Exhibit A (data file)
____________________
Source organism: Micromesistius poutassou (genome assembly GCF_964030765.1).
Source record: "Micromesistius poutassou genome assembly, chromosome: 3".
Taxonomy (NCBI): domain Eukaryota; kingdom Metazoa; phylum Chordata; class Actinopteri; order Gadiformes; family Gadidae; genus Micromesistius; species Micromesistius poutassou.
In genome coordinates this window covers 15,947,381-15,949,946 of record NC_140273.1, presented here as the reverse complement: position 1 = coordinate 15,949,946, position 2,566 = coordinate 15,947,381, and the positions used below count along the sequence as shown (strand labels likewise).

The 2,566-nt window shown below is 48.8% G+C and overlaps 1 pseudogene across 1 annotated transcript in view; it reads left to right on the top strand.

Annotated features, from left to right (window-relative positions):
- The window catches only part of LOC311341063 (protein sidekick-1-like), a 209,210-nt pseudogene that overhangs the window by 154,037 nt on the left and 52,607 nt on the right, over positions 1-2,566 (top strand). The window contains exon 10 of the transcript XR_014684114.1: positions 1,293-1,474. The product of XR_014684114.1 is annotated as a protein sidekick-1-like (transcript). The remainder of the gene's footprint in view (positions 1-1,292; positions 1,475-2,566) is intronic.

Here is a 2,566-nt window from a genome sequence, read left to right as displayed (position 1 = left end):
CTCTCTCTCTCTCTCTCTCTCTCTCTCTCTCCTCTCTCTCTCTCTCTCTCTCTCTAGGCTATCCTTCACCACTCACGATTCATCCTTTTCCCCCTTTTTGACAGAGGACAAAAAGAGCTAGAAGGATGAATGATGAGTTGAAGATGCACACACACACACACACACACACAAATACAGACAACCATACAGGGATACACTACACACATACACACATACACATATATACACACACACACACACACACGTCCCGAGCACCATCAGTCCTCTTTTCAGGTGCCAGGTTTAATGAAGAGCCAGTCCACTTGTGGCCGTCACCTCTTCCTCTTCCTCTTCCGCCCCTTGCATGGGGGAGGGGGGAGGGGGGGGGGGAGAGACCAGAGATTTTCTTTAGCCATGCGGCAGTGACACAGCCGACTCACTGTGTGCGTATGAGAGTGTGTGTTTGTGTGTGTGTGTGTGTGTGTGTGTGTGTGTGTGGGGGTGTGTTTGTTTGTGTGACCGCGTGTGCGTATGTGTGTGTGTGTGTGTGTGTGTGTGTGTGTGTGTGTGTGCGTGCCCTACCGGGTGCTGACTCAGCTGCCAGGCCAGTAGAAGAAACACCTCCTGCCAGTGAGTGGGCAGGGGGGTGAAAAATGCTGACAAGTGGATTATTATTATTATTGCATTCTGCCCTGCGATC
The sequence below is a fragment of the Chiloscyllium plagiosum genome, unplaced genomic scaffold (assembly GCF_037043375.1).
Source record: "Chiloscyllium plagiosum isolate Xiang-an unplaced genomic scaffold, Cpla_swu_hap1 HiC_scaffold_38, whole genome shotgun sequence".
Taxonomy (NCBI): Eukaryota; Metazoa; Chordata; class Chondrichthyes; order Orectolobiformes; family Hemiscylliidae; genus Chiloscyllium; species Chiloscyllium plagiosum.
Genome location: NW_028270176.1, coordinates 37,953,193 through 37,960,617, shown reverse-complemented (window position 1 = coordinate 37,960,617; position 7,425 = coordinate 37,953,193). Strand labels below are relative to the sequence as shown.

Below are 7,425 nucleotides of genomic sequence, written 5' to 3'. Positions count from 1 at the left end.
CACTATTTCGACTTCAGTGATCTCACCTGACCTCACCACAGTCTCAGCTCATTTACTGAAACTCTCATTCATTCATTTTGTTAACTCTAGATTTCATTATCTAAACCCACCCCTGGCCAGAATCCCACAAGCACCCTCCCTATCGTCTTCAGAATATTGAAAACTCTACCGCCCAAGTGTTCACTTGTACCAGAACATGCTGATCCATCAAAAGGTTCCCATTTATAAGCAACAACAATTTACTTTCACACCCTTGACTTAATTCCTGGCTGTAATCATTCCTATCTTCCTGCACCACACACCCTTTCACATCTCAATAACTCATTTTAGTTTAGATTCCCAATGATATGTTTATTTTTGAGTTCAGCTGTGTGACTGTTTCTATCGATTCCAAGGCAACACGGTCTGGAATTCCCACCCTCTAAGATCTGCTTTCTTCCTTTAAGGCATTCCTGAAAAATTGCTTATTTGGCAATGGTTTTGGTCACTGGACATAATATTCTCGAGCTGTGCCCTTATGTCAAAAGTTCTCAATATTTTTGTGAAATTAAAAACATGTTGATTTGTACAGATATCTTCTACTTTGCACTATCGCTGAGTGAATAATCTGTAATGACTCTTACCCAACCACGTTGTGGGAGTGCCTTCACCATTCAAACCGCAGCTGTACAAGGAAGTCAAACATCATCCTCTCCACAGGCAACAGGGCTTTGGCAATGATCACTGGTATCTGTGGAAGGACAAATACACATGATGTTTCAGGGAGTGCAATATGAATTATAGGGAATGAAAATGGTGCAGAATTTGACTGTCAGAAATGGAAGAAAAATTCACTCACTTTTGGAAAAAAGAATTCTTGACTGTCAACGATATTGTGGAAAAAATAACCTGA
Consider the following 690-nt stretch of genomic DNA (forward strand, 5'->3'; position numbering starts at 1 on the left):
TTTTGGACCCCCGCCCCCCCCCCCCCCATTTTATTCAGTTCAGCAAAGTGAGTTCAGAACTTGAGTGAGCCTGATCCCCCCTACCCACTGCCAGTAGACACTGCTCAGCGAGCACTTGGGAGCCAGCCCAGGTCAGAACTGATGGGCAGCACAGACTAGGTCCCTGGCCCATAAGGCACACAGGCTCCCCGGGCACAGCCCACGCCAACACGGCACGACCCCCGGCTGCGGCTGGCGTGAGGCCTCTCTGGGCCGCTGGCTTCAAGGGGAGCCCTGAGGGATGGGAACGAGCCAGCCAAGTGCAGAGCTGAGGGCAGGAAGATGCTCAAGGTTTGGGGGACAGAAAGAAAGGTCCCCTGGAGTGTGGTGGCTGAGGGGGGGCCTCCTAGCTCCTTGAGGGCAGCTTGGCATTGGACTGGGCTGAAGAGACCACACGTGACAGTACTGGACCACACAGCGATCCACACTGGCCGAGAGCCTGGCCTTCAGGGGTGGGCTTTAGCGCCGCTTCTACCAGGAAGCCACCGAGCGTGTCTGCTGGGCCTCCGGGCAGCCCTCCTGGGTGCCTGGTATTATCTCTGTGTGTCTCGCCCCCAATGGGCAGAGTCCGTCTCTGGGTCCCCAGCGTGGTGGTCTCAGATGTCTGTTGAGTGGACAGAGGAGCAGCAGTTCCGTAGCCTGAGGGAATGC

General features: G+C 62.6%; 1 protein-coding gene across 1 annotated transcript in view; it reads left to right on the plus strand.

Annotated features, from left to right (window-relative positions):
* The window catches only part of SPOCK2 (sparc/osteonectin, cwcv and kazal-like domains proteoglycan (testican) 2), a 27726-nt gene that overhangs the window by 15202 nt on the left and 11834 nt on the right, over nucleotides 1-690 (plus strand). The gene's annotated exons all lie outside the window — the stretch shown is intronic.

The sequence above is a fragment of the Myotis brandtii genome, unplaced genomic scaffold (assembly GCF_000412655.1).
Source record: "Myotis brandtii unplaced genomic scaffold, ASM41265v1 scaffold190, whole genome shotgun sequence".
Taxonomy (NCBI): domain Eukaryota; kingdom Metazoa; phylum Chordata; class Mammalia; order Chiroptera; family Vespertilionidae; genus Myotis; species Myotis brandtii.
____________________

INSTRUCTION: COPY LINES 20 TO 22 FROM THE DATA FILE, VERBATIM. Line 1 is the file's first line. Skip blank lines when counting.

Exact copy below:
* The window catches only part of SPOCK2 (sparc/osteonectin, cwcv and kazal-like domains proteoglycan (testican) 2), a 27726-nt gene that overhangs the window by 15202 nt on the left and 11834 nt on the right, over nucleotides 1-690 (plus strand). The gene's annotated exons all lie outside the window — the stretch shown is intronic.

The sequence above is a fragment of the Myotis brandtii genome, unplaced genomic scaffold (assembly GCF_000412655.1).
Source record: "Myotis brandtii unplaced genomic scaffold, ASM41265v1 scaffold190, whole genome shotgun sequence".